A Series of Unfortunate Events
Up again at 5 am. My efficiency in packing up a tent, sleeping bag and luggage has significantly increased! It is cold in the morning, so I wear long pants. However, I wear them over my shorts because in a couple of hours, the sun is up and beating down on me. We walk 10.6 miles and arrive at camp around noon.
My face is so dry I wonder if it’s fallen off. We’ve got no mirrors, but I’m sure someone will tell me if it disappears! Physically, I’m doing fine. I have no blisters, just tired feet. But I’m struggling mentally. I find it hard to focus on reading or even writing this down. Apart from the heat, there are some 60 other peoples around me -all clumped together under a tarp that provides shade. It really isn’t that hot when I’m under the shade. There’s usually a cooling breeze. I’ve decreased my verbal “statements” of how uncomfortable I feel. It’s mind over matter, but right now, I only know that dirty and sweat are over me.
Several unfortunate things happened this afternoon. One participant left as she was having a very difficult time, emotionally. The organizers told us that she had not expected it to be so challenging, so she decided it was best she left. Another participant had a seizure and had to be taken to the ER. We later learned that she has a history of epilepsy, and was well aware that this might happen. The organizers told us that she was being taken care of and would be fine. While this was going on, Jodi started throwing up! I was rather surprised as she’s acclimated to the desert weather, and was clearly not dehydrated. We’re guessing that a virus is going around – probably from the lack of sanitization before handling food. Jodi left for home, but we’re hoping that she’ll be able to return in a few days. Later on, we discovered that three participants were “missing.” We had been told never to leave our campsite, and so some of the leaders were alarmed and went out to search for the three men. Thankfully, they were just taking a walk (some folks have more energy than others!), but needless to say, some folks were not pleased.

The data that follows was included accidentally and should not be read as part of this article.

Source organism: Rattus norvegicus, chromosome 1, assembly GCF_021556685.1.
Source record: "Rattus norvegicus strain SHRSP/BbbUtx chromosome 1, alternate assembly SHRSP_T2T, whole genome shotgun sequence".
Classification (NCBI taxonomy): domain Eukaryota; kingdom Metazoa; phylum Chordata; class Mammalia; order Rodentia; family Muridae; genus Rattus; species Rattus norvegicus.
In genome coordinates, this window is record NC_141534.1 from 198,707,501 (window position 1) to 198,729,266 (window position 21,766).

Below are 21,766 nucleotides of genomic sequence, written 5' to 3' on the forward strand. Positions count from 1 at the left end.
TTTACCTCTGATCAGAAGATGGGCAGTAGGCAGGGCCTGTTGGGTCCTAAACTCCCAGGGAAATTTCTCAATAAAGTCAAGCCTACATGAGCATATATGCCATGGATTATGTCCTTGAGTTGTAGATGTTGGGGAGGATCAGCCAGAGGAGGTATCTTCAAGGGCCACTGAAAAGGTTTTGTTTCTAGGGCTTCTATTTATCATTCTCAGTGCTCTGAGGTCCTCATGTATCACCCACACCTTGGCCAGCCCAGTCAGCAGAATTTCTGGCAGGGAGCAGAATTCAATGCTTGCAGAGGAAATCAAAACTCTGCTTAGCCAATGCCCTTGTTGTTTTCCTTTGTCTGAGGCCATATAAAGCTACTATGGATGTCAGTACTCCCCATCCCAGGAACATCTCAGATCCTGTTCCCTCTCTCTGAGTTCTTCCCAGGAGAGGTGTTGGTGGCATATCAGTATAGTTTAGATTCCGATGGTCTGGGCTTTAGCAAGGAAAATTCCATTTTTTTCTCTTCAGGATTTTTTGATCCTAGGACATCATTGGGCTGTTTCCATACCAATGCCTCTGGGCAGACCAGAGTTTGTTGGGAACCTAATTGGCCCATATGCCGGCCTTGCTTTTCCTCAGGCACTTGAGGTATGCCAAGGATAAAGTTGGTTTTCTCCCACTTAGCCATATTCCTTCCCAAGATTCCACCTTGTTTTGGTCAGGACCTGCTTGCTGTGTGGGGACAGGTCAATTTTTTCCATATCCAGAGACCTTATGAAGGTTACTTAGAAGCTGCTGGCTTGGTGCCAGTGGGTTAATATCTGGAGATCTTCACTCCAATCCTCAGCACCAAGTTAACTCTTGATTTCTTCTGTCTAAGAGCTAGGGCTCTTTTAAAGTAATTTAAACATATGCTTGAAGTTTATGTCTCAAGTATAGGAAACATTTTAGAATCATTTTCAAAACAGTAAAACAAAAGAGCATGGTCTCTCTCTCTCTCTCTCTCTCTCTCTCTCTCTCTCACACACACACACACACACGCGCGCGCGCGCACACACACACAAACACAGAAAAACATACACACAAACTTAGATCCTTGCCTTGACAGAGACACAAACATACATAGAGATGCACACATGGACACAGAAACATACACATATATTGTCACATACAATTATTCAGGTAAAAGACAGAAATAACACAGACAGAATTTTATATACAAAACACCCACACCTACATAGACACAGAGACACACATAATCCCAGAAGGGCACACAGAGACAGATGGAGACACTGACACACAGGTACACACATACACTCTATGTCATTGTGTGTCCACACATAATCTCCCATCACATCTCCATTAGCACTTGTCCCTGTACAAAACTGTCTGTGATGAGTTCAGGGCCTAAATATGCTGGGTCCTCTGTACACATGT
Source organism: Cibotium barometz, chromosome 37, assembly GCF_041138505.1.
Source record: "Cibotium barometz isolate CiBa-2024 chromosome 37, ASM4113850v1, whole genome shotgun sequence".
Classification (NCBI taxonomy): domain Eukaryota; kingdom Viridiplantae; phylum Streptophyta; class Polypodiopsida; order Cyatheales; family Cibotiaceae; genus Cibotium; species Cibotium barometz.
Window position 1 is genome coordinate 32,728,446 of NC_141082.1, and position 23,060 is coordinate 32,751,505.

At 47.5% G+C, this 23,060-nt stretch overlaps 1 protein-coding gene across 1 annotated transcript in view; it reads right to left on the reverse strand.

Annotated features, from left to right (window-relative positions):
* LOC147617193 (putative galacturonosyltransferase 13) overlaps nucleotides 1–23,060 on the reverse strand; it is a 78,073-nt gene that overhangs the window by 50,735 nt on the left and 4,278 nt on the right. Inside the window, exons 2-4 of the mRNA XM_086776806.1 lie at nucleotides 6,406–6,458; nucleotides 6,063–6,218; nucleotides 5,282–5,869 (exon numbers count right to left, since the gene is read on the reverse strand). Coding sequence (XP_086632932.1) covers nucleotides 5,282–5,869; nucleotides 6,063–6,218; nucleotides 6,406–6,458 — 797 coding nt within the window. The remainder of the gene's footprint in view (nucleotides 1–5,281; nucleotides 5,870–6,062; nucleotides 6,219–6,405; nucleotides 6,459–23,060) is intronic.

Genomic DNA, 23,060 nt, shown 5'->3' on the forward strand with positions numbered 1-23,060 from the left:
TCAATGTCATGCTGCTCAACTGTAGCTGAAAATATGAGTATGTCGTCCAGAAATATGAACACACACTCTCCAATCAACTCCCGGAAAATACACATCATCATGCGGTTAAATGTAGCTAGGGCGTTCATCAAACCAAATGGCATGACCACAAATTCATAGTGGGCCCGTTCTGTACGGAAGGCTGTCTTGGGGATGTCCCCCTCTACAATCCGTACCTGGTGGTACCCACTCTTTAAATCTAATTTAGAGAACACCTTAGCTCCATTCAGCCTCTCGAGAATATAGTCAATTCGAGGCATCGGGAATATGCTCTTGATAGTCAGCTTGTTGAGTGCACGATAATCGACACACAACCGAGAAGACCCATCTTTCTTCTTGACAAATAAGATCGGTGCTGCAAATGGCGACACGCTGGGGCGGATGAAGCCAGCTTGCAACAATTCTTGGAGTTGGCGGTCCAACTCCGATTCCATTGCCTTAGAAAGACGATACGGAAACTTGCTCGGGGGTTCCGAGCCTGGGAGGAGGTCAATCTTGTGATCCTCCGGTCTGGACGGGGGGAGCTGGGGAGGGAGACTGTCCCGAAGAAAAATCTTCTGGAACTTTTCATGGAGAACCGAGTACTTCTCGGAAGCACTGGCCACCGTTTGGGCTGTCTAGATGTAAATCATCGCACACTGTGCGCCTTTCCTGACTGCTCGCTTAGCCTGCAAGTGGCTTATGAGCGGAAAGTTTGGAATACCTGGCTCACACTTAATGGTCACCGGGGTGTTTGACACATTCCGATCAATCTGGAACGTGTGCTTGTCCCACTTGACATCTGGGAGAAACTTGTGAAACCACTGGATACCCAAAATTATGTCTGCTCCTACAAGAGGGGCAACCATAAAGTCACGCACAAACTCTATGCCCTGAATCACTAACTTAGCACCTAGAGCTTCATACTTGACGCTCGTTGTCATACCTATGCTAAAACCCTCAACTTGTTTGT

In response to that, Margo, an attorney who accompanied us on the walk gave a very insightful talk about safety in the desert. She mentioned that there are lots of other people in the desert with us. At first glance, that does not seem believable. It seemed like we were the only ones, but Margo reminded us that the desert is huge. Apart from migrants, border patrol officers and the occasional visitors of the Refuge, there were also the bajadores who steal and hurt migrants. Typically, they are armed and not in a right state of mind. About 500 bajadores cross the border each year. Margo did not want to scare us, because as a group, we were safe. I have no strong fear for my life here in the desert, on the Migrant Trail. However, Margo reminded me that the desert is real, and it can be very unforgiving. And while it feels lonely, as if there is no one else besides ourselves, it is not. It is vast, and many inhabit the land.